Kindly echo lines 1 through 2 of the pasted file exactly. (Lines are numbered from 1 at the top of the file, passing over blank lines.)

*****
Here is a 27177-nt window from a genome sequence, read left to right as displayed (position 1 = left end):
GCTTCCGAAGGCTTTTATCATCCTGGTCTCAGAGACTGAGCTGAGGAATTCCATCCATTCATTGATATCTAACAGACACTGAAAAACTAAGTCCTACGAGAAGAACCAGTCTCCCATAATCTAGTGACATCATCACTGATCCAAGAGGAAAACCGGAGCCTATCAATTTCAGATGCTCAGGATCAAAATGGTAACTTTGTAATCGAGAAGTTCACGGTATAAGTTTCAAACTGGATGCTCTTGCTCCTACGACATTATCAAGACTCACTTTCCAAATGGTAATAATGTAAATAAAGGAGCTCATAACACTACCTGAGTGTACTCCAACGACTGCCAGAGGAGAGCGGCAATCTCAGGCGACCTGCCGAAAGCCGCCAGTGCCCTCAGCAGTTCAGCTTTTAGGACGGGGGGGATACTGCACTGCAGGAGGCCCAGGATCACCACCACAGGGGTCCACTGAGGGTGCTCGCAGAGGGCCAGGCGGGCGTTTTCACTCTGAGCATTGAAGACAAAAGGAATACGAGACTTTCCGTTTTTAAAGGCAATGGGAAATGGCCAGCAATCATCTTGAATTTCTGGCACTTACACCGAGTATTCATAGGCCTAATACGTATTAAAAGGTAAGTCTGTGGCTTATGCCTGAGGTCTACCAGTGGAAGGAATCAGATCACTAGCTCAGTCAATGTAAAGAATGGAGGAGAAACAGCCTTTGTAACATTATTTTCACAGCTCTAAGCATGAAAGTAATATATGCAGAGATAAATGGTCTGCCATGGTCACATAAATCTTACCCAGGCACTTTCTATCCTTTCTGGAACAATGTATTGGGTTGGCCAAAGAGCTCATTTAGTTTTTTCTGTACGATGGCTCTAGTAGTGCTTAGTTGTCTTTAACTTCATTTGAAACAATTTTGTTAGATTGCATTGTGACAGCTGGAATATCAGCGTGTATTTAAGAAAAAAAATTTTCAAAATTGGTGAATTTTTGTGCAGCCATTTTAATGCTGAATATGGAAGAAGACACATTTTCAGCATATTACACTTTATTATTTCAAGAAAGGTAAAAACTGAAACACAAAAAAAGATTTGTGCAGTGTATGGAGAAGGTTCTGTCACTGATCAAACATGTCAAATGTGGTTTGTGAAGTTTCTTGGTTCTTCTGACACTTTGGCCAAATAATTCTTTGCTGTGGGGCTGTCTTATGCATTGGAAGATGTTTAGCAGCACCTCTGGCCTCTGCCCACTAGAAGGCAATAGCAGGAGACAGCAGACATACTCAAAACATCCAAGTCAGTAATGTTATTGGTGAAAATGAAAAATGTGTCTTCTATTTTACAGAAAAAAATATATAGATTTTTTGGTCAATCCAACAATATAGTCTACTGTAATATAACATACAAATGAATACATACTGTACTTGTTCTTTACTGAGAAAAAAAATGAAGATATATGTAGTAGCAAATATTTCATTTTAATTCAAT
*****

Here is a 27177-nt window from a genome sequence, read left to right as displayed (position 1 = left end):
GCTTCCGAAGGCTTTTATCATCCTGGTCTCAGAGACTGAGCTGAGGAATTCCATCCATTCATTGATATCTAACAGACACTGAAAAACTAAGTCCTACGAGAAGAACCAGTCTCCCATAATCTAGTGACATCATCACTGATCCAAGAGGAAAACCGGAGCCTATCAATTTCAGATGCTCAGGATCAAAATGGTAACTTTGTAATCGAGAAGTTCACGGTATAAGTTTCAAACTGGATGCTCTTGCTCCTACGACATTATCAAGACTCACTTTCCAAATGGTAATAATGTAAATAAAGGAGCTCATAACACTACCTGAGTGTACTCCAACGACTGCCAGAGGAGAGCGGCAATCTCAGGCGACCTGCCGAAAGCCGCCAGTGCCCTCAGCAGTTCAGCTTTTAGGACGGGGGGGATACTGCACTGCAGGAGGCCCAGGATCACCACCACAGGGGTCCACTGAGGGTGCTCGCAGAGGGCCAGGCGGGCGTTTTCACTCTGAGCATTGAAGACAAAAGGAATACGAGACTTTCCGTTTTTAAAGGCAATGGGAAATGGCCAGCAATCATCTTGAATTTCTGGCACTTACACCGAGTATTCATAGGCCTAATACGTATTAAAAGGTAAGTCTGTGGCTTATGCCTGAGGTCTACCAGTGGAAGGAATCAGATCACTAGCTCAGTCAATGTAAAGAATGGAGGAGAAACAGCCTTTGTAACATTATTTTCACAGCTCTAAGCATGAAAGTAATATATGCAGAGATAAATGGTCTGCCATGGTCACATAAATCTTACCCAGGCACTTTCTATCCTTTCTGGAACAATGTATTGGGTTGGCCAAAGAGCTCATTTAGTTTTTTCTGTACGATGGCTCTAGTAGTGCTTAGTTGTCTTTAACTTCATTTGAAACAATTTTGTTAGATTGCATTGTGACAGCTGGAATATCAGCGTGTATTTAAGAAAAAAAATTTTCAAAATTGGTGAATTTTTGTGCAGCCATTTTAATGCTGAATATGGAAGAAGACACATTTTCAGCATATTACACTTTATTATTTCAAGAAAGGTAAAAACTGAAACACAAAAAAAGATTTGTGCAGTGTATGGAGAAGGTTCTGTCACTGATCAAACATGTCAAATGTGGTTTGTGAAGTTTCTTGGTTCTTCTGACACTTTGGCCAAATAATTCTTTGCTGTGGGGCTGTCTTATGCATTGGAAGATGTTTAGCAGCACCTCTGGCCTCTGCCCACTAGAAGGCAATAGCAGGAGACAGCAGACATACTCAAAACATCCAAGTCAGTAATGTTATTGGTGAAAATGAAAAATGTGTCTTCTATTTTACAGAAAAAAATATATAGATTTTTTGGTCAATCCAACAATATAGTCTACTGTAATATAACATACAAATGAATACATACTGTACTTGTTCTTTACTGAGAAAAAAAATGAAGATATATGTAGTAGCAAATATTTCATTTTAATTCAAT